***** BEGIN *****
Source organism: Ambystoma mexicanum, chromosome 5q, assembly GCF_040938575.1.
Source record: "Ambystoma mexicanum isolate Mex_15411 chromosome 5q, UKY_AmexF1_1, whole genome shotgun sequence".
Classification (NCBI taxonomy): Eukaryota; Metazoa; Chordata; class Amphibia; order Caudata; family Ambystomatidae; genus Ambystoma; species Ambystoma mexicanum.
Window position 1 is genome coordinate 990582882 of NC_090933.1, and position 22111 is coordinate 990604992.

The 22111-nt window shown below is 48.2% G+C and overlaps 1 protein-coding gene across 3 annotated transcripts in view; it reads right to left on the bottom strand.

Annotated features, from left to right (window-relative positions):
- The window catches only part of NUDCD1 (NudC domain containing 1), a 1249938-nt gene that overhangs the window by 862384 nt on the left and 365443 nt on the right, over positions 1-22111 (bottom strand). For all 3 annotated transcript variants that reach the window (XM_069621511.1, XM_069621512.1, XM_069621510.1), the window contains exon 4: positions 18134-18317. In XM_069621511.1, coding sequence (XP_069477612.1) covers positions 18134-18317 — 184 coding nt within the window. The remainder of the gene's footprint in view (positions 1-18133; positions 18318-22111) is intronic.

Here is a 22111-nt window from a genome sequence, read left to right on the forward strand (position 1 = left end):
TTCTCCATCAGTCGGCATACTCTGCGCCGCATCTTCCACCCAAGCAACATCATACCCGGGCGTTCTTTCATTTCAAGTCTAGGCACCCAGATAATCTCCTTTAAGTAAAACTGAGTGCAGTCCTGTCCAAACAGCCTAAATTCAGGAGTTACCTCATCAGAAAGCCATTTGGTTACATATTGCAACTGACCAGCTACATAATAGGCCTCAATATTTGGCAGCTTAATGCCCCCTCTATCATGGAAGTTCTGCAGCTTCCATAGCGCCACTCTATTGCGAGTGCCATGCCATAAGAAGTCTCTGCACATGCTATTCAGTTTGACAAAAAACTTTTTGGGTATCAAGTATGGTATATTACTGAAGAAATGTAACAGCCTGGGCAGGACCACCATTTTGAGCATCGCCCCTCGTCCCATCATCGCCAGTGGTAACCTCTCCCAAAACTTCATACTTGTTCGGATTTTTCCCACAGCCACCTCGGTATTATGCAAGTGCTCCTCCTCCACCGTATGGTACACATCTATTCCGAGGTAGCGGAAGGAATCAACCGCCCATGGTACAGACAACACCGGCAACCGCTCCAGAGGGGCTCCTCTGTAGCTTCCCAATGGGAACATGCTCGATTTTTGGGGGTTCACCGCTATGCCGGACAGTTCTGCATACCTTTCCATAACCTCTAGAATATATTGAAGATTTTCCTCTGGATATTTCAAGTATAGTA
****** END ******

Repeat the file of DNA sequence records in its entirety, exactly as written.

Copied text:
Source organism: Ambystoma mexicanum, chromosome 5q, assembly GCF_040938575.1.
Source record: "Ambystoma mexicanum isolate Mex_15411 chromosome 5q, UKY_AmexF1_1, whole genome shotgun sequence".
Classification (NCBI taxonomy): Eukaryota; Metazoa; Chordata; class Amphibia; order Caudata; family Ambystomatidae; genus Ambystoma; species Ambystoma mexicanum.
Window position 1 is genome coordinate 990582882 of NC_090933.1, and position 22111 is coordinate 990604992.

The 22111-nt window shown below is 48.2% G+C and overlaps 1 protein-coding gene across 3 annotated transcripts in view; it reads right to left on the bottom strand.

Annotated features, from left to right (window-relative positions):
- The window catches only part of NUDCD1 (NudC domain containing 1), a 1249938-nt gene that overhangs the window by 862384 nt on the left and 365443 nt on the right, over positions 1-22111 (bottom strand). For all 3 annotated transcript variants that reach the window (XM_069621511.1, XM_069621512.1, XM_069621510.1), the window contains exon 4: positions 18134-18317. In XM_069621511.1, coding sequence (XP_069477612.1) covers positions 18134-18317 — 184 coding nt within the window. The remainder of the gene's footprint in view (positions 1-18133; positions 18318-22111) is intronic.

Here is a 22111-nt window from a genome sequence, read left to right on the forward strand (position 1 = left end):
TTCTCCATCAGTCGGCATACTCTGCGCCGCATCTTCCACCCAAGCAACATCATACCCGGGCGTTCTTTCATTTCAAGTCTAGGCACCCAGATAATCTCCTTTAAGTAAAACTGAGTGCAGTCCTGTCCAAACAGCCTAAATTCAGGAGTTACCTCATCAGAAAGCCATTTGGTTACATATTGCAACTGACCAGCTACATAATAGGCCTCAATATTTGGCAGCTTAATGCCCCCTCTATCATGGAAGTTCTGCAGCTTCCATAGCGCCACTCTATTGCGAGTGCCATGCCATAAGAAGTCTCTGCACATGCTATTCAGTTTGACAAAAAACTTTTTGGGTATCAAGTATGGTATATTACTGAAGAAATGTAACAGCCTGGGCAGGACCACCATTTTGAGCATCGCCCCTCGTCCCATCATCGCCAGTGGTAACCTCTCCCAAAACTTCATACTTGTTCGGATTTTTCCCACAGCCACCTCGGTATTATGCAAGTGCTCCTCCTCCACCGTATGGTACACATCTATTCCGAGGTAGCGGAAGGAATCAACCGCCCATGGTACAGACAACACCGGCAACCGCTCCAGAGGGGCTCCTCTGTAGCTTCCCAATGGGAACATGCTCGATTTTTGGGGGTTCACCGCTATGCCGGACAGTTCTGCATACCTTTCCATAACCTCTAGAATATATTGAAGATTTTCCTCTGGATATTTCAAGTATAGTA